Woffgang Amadeus Mozart: Oboe Concerto; Franz Joseph Haydn: Sinfonia concertante – Orchestra Mozart, Claudio Abbado (2014) [Official Digital Download 24bit/96kHz]
Woffgang Amadeus Mozart: Oboe Concerto; Franz Joseph Haydn: Sinfonia concertante – Orchestra Mozart, Claudio Abbado (2014)
FLAC (tracks) 24 bit/96 kHz | Time – 40:45 minutes | 744 MB | Genre: Classical
Studio Masters, Official Digital Download – Source: Qobuz | Booklet, Front Cover | © Claves Records
Recorded in Auditorio de Zaragoza & Auditorio Nacional de Música, Madrid, March 20-25, 2013
It all started at the end of a beautiful summer’s day in August 2010: the telephone rings, Lucas Macias Navarro, solo oboe of the Concertgebow Amsterdam, is on the line: “Hi Pat! Would you be interested in recording Mozart’s Oboe Concerto with the Mozart Orchestra, conducted by… Claudio Abbado?”
Knowing the musician to be a tease at times, I first thought it was a joke, but Lucas confirms: it is indeed a serious proposition!
Even though the Claves catalogue includes such brilliant names as Fischer-Dieskau, Teresa Berganza or the English Chamber Orchestra, it is true that a project such as this is quite something in a catalogue that prides itself with rare recordings, young interpreters, and also promotes and broadcasts the Swiss musical scene.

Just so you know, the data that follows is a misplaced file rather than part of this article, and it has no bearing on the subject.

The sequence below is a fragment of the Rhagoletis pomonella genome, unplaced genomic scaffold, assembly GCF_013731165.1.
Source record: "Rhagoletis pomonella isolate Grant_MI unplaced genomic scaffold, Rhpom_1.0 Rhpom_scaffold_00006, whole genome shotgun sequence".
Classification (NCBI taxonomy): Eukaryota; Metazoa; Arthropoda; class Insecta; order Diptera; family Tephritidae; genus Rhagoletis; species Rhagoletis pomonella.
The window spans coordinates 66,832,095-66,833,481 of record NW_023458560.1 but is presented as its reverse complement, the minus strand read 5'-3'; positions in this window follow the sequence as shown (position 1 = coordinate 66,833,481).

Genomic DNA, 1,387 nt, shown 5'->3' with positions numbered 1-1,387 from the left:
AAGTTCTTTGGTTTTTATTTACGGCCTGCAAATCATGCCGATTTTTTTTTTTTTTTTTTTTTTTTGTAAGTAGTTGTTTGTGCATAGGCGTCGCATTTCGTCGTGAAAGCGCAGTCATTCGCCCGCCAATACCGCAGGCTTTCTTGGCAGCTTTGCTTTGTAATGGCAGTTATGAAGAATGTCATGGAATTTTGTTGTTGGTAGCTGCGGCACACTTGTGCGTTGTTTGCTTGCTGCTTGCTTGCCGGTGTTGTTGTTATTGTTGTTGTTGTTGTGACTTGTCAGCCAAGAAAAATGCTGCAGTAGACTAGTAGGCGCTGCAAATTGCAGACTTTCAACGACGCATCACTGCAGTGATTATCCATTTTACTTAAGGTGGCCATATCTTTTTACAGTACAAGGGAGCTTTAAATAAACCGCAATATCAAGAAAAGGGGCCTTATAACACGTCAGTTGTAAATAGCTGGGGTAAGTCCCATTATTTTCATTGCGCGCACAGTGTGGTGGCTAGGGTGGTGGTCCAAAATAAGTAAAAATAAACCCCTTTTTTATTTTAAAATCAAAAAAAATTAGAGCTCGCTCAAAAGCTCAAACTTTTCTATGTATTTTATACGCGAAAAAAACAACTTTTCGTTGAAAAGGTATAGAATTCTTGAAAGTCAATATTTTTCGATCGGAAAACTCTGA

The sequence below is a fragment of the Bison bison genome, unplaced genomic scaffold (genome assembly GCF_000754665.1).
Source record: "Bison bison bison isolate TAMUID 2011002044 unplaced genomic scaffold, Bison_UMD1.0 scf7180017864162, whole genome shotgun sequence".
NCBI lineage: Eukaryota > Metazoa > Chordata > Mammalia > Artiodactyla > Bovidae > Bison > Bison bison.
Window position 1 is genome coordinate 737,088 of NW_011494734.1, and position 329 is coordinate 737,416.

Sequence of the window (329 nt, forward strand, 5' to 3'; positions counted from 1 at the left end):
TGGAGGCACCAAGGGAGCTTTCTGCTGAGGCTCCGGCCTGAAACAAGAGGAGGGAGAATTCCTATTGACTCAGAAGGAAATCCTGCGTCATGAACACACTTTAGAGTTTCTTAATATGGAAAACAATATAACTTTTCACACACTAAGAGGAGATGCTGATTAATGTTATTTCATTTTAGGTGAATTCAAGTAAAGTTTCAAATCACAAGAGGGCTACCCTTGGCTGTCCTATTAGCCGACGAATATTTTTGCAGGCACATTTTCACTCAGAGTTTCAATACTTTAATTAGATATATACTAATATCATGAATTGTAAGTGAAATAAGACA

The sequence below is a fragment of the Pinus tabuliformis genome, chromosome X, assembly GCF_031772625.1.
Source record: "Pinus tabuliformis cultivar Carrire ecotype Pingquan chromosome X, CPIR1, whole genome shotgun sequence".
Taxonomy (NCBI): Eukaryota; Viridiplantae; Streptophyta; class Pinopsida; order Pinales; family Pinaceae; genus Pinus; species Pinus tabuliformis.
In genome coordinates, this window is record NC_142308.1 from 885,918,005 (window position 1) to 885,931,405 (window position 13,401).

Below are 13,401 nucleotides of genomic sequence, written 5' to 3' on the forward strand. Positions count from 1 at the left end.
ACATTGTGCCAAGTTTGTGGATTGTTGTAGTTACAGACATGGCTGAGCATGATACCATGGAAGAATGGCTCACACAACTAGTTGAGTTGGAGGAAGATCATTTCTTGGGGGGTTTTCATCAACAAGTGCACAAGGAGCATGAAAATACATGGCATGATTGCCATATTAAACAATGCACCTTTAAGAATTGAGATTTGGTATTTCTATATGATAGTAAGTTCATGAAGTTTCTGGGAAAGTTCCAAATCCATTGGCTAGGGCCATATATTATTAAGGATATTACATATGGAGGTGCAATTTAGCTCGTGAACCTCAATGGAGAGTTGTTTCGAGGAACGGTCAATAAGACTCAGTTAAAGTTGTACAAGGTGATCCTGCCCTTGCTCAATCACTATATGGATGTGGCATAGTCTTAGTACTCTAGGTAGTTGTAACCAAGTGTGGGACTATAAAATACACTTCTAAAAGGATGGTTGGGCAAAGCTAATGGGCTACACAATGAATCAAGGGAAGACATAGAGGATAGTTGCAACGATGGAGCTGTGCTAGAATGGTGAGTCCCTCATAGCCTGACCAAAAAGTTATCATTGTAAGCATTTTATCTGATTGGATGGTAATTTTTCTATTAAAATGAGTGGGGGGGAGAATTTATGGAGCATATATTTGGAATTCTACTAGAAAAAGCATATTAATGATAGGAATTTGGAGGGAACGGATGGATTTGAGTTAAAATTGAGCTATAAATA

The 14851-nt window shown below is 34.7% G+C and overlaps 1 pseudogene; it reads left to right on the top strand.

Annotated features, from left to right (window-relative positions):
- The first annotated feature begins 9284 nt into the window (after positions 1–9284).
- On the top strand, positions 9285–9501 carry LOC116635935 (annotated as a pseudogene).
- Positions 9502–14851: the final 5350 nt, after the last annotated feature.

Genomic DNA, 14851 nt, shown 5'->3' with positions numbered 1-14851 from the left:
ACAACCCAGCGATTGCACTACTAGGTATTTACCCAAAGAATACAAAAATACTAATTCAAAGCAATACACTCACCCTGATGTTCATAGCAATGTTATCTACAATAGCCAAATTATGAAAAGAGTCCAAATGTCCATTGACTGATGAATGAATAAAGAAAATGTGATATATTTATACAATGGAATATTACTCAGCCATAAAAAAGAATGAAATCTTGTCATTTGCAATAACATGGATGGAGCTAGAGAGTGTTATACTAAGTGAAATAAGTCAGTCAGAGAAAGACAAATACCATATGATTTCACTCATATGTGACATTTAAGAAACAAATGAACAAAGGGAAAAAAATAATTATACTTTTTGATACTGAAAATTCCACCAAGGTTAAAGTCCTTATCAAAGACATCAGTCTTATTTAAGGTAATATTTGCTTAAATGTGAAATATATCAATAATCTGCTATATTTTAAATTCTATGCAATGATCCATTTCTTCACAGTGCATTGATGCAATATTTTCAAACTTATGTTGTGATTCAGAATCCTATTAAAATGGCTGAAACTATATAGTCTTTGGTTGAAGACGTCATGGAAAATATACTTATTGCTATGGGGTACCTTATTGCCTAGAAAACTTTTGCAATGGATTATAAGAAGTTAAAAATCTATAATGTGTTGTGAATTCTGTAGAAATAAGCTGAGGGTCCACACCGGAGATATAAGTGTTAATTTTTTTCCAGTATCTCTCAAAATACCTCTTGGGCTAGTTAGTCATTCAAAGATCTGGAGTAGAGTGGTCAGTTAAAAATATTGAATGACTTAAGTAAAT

After all, it is rather as if, in 1980, the flautist Jean-Pierre Rampal had made a proposal to our founder, Marguerithe Dütschler, to record a Mozart concerto conducted by Herbert von Karajan…
Needless to say, the answer was yes, and thanks to donations from a very generous patron, the recording was planned in Spain, three years later.
One definition of Allegro aperto, the direction in the first movement of the Oboe Concerto, reads ‘an allegro with broad, clear phrasing’; and broad, clear phrasing is what you get from Claudio Abbado. But he isn’t as successful in equilibrating liveliness with breath and his stately tempo doesn’t always appear to sit well with Lucas Macías Navarro. If he had preferred a degree of élan he gets it in the last movement, though Abbado doesn’t clarify the orchestral texture as well as he might. But a meeting of minds in the Adagio non troppo makes many amends.
Five minds meet at every turn in the Sinfonia concertante, supremely crafted at every turn by Haydn (notice the soloists’ entry in the first movement, not with the first subject but with the second), Abbado persuading his musicians to share his patently clear love of the work. Gentle warmth abounds in the first movement, brass mostly stay in the background, timpani rumble. But instrumental balance, concertino vs ripieno, is as it ought to be, the Andante lyrically, even yearningly shaped. If you were expecting a finale similar in cast to the first movement, Abbado surprises with terser attack, prominent brass and better-present timpani. He contours this marvellous work as he feels it. It’s a valid view, as is that of Frans Brüggen, whose period-instrument performance has a sharper profile. Then there’s Thomas Fey, concentrated, snappy and inviting invective; but an interpretation of great distinction all the same. –Nalen Anthoni, Gramophone
Woffgang Amadeus Mozart (1756-1791)
Oboe Concerto in C Major, K. 314 (1777)
1 I. Allegro aperto 07:12
2 II. Adagio non troppo 07:08
3 III. Rondo. Allegretto 05:29
Franz Joseph Haydn (1732-1809)
Sinfonia Concertante in B-Flat Major, Hob. I/105 (1792)
4 I. Allegro 09:30
5 II. Andante 04:55
6 III. Allegro con spirito 06:22
Lucas Macías Navarro, oboe
Gregory Ahss, violin
Konstantin Pfiz, cello
Guilhaume Santana, bassoon
Claudio Abbado, conductor